Kristopher Swinson's Reviews > Black Holes and Baby Universes

Black Holes and Baby Universes by Stephen Hawking
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Feb 07, 10

Read on February 07, 2010

I picked this up as a diversion and hopeful cure for a case of insomnia, in which it was only moderately successful. Hawking seems modest enough, and certainly has a vibrant sense of humor. Indeed, his writing style is rather accessible--which made me all the more frustrated when, due to the repetitive nature from collecting these essays, I realized I still only understand quantum physics to a certain extent, even on the third reading. While he downplays the necessity of mathematical erudition (10, 35, etc.), supposedly not his actual strong suit, I obviously don't believe it's sufficient to analyze good metaphors--or parables--without sound comprehension of what lies in back of them. At least, I'm hoping that's why I can't always follow.

Thankfully, some things I can follow, i.e., "If the solar system were composed of an equal mixture of particles and antiparticles, they would all annihilate each other and leave just radiation" (60). (Yeah, duh.) Still, I have to wonder whether it's gotten to his (and the entire scientific community's) head, particularly as one lecture pondered whether they could stumble upon the coveted unified theory within the next 20 years. He is somewhat ambivalent about God, and it's nerve-wracking to hear his honest belief that we are close to knowing the mind of God (37), thereby becoming "Masters of the Universe" (ix; see 5, 47). He's not usually too antagonistic in pointing out that science cannot answer why the universe was created (19, 91, 99, 172-173), and almost giving God the throne, even if pretending to largely know how He operates (98, 128, 137).

If only he'd concede how much is sheer theory, as he often hints when stating that science is progressing to the point where earth's resources can't construct a sufficient device to test its postulates. In one place, he nearly states that constructs hard for him to imagine are not worth incorporation into theory (66); he enjoyed pointing out where Einstein overlooked something of cosmological importance. Why can't he also ever be mistaken? Orson Pratt stated in 1878, "Light, how slow! . . . Now, the Lord has powers beyond those with which we are acquainted" (Orson Pratt, JD, 19:294; see 21:258). At first, many could agree with speed greater than light. Then the theory of relativity prohibited such a notion. Now quantum mechanics allow the possibility again, something which Hawking relied upon in explaining escape velocity at the event horizon of black holes.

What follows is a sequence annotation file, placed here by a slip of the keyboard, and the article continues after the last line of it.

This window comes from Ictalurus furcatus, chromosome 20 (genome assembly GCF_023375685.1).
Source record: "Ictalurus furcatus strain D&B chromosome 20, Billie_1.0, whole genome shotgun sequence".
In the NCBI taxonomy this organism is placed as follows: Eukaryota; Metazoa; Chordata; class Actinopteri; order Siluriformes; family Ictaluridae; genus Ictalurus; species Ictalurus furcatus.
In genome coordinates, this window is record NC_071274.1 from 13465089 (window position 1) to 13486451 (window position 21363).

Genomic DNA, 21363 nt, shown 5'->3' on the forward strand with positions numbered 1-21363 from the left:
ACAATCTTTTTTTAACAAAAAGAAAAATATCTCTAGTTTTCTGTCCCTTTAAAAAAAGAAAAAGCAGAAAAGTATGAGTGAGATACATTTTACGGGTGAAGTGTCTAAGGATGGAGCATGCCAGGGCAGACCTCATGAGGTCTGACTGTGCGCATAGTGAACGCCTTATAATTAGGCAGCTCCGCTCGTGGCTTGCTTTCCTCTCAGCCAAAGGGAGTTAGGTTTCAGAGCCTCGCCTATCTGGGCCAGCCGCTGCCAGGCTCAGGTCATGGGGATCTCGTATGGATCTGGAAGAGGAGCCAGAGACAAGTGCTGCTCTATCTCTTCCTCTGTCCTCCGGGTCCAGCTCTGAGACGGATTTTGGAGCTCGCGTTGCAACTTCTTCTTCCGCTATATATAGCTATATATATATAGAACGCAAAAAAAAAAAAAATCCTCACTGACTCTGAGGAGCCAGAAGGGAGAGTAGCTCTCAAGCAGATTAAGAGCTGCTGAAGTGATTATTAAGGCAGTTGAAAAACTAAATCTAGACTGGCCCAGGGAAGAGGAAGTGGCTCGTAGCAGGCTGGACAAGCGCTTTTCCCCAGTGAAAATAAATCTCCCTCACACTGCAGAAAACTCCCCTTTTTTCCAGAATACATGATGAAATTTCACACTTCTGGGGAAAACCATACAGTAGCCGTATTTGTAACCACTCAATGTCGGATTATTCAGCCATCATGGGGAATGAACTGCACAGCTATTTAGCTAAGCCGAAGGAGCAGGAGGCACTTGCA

He sets up another scenario, except what he calls "dark matter," I call "pure and refined" matter, even "light matter" or "the light of Christ":

We can measure the speeds at which individual galaxies are moving in these clusters. We find they are so high that the clusters would fly apart unless they were held together by gravitational attraction. The mass required is considerably greater than the masses of all the galaxies. . . . It follows, therefore, that there must be extra dark matter present in clusters of galaxies outside the galaxies that we see. . . .

What could the extra dark matter be that must be there if the theory of inflation is correct? It seems that it is probably different from normal matter, the kind that makes up stars and planets. (148, 151-152)

There's excitement in, and allowance for, inquiry about the universe, but I get distrustful in men who jettison God or seem to think they know more than they do at this stage in the game. Edison freely admitted, "We don't know a millionth of one percent about anything."

As for the phenomena above, while I can see why much in historical Christianity leads to Hawking's misrepresentation of their approach to science (86), I still contend that man cannot by searching find out God, that one learns more by gazing into heaven (as permitted by God's parting the veil, not just a glance at the night sky, necessarily) for five minutes than reading all the books ever written on the subject, and that in many respects the revelations really do still offer the most beautiful answers. (For instance, with respect to gravitational governance unaccounted for by current equations, I refer you to Abraham Facsimile 2, Figures 1 through 5, which overall is curiously circular, like the one eternal round which Hawking approaches in his method for real/imaginary time bending back into itself.)

I take additional comfort in James E. Talmage's rational, albeit religious, explanation (LEJ, 21:440): "Astronomers admit that there may be many invisible worlds in space, of structure too fine and of matter too tenuous to be observed by our dull vision. These may be celestialized orbs, tenanted by celestial beings, perceptible only to celestialized senses."

I'm sorry about my impatient rant, mainly irrelevant to reviewing the book at hand. This is cutting edge and nearly as entertaining as possible for the subject matter, but I don't swallow it hook, line, and sinker.

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